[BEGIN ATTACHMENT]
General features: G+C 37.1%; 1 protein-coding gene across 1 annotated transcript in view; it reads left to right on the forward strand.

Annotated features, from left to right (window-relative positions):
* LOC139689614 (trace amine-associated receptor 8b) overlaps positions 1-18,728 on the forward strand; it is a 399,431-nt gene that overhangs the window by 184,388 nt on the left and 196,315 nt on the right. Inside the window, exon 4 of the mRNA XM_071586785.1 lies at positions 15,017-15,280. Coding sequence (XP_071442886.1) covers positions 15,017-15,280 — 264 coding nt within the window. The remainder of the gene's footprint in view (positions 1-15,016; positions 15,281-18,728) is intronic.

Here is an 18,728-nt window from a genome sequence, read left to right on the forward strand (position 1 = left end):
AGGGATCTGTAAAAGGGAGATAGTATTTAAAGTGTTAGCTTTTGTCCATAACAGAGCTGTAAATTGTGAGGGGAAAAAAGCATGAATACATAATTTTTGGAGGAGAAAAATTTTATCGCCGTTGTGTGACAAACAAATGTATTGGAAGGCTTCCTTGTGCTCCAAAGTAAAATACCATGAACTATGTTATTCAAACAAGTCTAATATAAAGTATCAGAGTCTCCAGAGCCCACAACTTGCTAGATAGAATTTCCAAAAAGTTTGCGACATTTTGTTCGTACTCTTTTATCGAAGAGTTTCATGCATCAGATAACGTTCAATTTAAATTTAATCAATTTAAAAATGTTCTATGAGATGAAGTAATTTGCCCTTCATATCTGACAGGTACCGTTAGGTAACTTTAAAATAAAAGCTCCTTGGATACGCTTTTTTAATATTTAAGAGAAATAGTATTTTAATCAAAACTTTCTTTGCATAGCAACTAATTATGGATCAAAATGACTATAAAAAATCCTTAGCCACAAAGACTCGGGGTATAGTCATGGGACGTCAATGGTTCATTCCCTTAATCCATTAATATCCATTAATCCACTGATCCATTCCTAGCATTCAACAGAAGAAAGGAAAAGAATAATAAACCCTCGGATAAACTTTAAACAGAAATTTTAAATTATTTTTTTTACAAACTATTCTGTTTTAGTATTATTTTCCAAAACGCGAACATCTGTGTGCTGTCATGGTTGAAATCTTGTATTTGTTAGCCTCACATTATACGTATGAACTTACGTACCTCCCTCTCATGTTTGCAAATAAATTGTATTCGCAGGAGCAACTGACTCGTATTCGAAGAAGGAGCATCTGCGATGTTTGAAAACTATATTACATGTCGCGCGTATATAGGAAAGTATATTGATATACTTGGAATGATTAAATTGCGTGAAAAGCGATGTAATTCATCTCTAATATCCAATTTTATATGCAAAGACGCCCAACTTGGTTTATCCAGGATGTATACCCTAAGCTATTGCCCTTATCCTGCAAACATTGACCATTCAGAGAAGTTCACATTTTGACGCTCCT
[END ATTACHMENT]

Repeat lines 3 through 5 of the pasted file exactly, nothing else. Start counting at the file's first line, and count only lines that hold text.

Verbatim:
* LOC139689614 (trace amine-associated receptor 8b) overlaps positions 1-18,728 on the forward strand; it is a 399,431-nt gene that overhangs the window by 184,388 nt on the left and 196,315 nt on the right. Inside the window, exon 4 of the mRNA XM_071586785.1 lies at positions 15,017-15,280. Coding sequence (XP_071442886.1) covers positions 15,017-15,280 — 264 coding nt within the window. The remainder of the gene's footprint in view (positions 1-15,016; positions 15,281-18,728) is intronic.

Here is an 18,728-nt window from a genome sequence, read left to right on the forward strand (position 1 = left end):
AGGGATCTGTAAAAGGGAGATAGTATTTAAAGTGTTAGCTTTTGTCCATAACAGAGCTGTAAATTGTGAGGGGAAAAAAGCATGAATACATAATTTTTGGAGGAGAAAAATTTTATCGCCGTTGTGTGACAAACAAATGTATTGGAAGGCTTCCTTGTGCTCCAAAGTAAAATACCATGAACTATGTTATTCAAACAAGTCTAATATAAAGTATCAGAGTCTCCAGAGCCCACAACTTGCTAGATAGAATTTCCAAAAAGTTTGCGACATTTTGTTCGTACTCTTTTATCGAAGAGTTTCATGCATCAGATAACGTTCAATTTAAATTTAATCAATTTAAAAATGTTCTATGAGATGAAGTAATTTGCCCTTCATATCTGACAGGTACCGTTAGGTAACTTTAAAATAAAAGCTCCTTGGATACGCTTTTTTAATATTTAAGAGAAATAGTATTTTAATCAAAACTTTCTTTGCATAGCAACTAATTATGGATCAAAATGACTATAAAAAATCCTTAGCCACAAAGACTCGGGGTATAGTCATGGGACGTCAATGGTTCATTCCCTTAATCCATTAATATCCATTAATCCACTGATCCATTCCTAGCATTCAACAGAAGAAAGGAAAAGAATAATAAACCCTCGGATAAACTTTAAACAGAAATTTTAAATTATTTTTTTTACAAACTATTCTGTTTTAGTATTATTTTCCAAAACGCGAACATCTGTGTGCTGTCATGGTTGAAATCTTGTATTTGTTAGCCTCACATTATACGTATGAACTTACGTACCTCCCTCTCATGTTTGCAAATAAATTGTATTCGCAGGAGCAACTGACTCGTATTCGAAGAAGGAGCATCTGCGATGTTTGAAAACTATATTACATGTCGCGCGTATATAGGAAAGTATATTGATATACTTGGAATGATTAAATTGCGTGAAAAGCGATGTAATTCATCTCTAATATCCAATTTTATATGCAAAGACGCCCAACTTGGTTTATCCAGGATGTATACCCTAAGCTATTGCCCTTATCCTGCAAACATTGACCATTCAGAGAAGTTCACATTTTGACGCTCCT